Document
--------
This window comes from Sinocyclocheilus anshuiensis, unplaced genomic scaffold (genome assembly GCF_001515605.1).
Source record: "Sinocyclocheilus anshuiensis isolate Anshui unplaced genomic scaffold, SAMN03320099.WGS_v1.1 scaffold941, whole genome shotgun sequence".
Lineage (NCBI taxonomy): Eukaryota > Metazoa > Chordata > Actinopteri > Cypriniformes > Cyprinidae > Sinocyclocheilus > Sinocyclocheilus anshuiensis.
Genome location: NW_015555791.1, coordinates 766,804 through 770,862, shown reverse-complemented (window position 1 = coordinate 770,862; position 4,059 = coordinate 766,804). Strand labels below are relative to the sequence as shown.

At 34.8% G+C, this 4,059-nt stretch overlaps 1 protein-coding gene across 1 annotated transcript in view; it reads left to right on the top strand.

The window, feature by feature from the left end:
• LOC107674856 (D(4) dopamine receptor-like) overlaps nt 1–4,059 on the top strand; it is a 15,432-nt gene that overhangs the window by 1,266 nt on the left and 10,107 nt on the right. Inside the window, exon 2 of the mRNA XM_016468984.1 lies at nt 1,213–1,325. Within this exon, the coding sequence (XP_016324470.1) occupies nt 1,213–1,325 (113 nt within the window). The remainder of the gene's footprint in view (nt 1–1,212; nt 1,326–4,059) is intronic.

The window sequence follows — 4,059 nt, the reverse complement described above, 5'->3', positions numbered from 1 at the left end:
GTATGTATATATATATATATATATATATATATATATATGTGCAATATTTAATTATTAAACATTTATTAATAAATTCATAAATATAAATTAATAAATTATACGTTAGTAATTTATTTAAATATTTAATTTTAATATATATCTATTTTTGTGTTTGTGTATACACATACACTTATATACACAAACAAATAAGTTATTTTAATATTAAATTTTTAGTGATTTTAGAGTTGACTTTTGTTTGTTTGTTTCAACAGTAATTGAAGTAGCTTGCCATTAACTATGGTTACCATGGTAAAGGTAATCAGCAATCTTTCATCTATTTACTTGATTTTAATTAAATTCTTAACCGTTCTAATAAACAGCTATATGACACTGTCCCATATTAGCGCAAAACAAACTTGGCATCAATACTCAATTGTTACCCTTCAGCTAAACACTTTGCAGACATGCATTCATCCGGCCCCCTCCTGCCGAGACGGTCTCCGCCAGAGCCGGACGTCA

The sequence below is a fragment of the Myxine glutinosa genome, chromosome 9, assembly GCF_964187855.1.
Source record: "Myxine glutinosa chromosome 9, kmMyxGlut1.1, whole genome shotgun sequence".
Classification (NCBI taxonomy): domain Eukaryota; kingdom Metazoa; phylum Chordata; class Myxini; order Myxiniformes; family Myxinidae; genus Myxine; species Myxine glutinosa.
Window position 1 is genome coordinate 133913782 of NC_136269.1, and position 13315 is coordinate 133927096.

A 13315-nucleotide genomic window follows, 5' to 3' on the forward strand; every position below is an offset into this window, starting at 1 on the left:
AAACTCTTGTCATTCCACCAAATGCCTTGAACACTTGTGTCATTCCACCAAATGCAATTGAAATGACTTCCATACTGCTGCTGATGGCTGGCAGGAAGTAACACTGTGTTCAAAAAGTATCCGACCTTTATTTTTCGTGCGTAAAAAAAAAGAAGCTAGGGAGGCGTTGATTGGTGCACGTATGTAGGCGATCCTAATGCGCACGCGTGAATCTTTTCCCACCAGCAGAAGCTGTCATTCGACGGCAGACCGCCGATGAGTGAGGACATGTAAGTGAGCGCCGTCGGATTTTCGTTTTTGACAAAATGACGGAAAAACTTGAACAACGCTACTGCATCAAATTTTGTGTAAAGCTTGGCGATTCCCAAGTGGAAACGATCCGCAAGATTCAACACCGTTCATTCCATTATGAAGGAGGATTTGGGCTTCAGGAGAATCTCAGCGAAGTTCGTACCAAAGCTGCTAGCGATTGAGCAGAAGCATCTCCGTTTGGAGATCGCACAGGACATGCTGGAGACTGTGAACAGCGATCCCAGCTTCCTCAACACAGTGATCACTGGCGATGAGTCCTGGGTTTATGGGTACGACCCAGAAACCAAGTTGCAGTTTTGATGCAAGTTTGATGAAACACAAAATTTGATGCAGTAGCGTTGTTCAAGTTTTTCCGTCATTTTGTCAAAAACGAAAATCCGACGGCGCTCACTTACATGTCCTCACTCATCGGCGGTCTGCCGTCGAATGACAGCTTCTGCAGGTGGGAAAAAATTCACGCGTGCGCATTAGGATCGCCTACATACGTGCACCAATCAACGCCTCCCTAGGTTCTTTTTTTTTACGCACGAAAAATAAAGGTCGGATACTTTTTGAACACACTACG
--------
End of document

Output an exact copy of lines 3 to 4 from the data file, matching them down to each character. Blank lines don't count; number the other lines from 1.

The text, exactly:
Lineage (NCBI taxonomy): Eukaryota > Metazoa > Chordata > Actinopteri > Cypriniformes > Cyprinidae > Sinocyclocheilus > Sinocyclocheilus anshuiensis.
Genome location: NW_015555791.1, coordinates 766,804 through 770,862, shown reverse-complemented (window position 1 = coordinate 770,862; position 4,059 = coordinate 766,804). Strand labels below are relative to the sequence as shown.